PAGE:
Saturday, 24 June 2017

Ground flora


We are starting to see the effects of our woodland management on the ground flora. The recent wet weather in May followed by some very hot sunny June days has meant that all the ground flora has put on a growth spurt. The photo above shows a group of foxgloves in the willow grove - plus several varieties of ferns including hard ferns and shield ferns. The willow grove is too wet for bracken, and the deer don't like foxgloves - which explains the fine show.

Where the pines have been thinned, and light now penetrates to the woodland floor, the bracken is dominant.  Bracken bashing shows how in its absence, a variety of grasses soon colonise. The line of bracken at the back shows clearly what happens without control. In the foreground are dense tussocky clumps of Deschampsia cespitosa. 


These ferns have colonised a damp spot which is too wet for bracken to thrive.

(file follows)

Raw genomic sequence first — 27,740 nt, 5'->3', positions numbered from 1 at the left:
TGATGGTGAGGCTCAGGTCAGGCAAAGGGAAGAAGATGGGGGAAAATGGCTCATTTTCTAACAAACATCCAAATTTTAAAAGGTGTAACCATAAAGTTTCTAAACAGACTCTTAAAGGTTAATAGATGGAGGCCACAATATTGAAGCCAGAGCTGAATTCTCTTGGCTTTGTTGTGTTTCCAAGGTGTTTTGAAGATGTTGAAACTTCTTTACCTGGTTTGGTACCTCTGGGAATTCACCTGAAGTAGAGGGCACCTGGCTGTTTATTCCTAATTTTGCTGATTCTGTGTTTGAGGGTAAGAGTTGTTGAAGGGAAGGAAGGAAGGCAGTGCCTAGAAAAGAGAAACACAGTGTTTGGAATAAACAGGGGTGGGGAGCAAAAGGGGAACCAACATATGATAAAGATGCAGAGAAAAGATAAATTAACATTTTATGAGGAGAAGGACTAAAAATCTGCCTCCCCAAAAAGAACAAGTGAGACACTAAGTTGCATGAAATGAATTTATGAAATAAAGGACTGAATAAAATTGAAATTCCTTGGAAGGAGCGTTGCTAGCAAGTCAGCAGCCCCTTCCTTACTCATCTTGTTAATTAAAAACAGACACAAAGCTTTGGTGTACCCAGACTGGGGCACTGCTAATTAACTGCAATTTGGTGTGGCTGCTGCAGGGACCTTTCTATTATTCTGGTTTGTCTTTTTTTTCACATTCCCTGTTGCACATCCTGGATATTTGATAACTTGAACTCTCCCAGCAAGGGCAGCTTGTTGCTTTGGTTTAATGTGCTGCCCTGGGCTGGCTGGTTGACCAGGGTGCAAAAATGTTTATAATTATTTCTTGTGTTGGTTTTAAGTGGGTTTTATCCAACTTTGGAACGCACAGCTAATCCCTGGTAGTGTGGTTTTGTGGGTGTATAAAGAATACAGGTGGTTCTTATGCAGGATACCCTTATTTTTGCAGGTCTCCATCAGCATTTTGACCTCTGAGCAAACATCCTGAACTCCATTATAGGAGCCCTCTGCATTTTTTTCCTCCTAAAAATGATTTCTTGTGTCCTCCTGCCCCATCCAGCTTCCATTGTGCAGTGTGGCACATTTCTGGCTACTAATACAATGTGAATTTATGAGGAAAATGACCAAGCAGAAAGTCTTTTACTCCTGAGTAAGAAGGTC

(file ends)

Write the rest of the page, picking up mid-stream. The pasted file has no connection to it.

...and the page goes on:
This photo shows the east west part of the track through the birch which was created  in late 2015/early 2016. On the ground of the newly opened track there are still some ground flora species which are more commonly found under the canopy - eg wood sorrel and mosses. However, now there are also a range of different grasses, ferns, foxgloves, wood sage  Some parts of the track have taken longer to recover from the wear and tear of the felling machinery. The dark green is soft rush  - Juncus effusus - which seems to be a plant of early succession in the places where the ground has been made bare and compacted. We have noticed in other spots where the machinery was busiest - such as up in the log stacking area in the cark park - that Juncus will colonise first. Presumably this is because it can tolerate poorly drained soils. Once it has established, it quickly becomes dominant. However, we aren't that concerned because we have noticed that after a short time, other plant species move in - mainly grasses, and Juncus's dominance is restricted only to those small patches which were most compacted.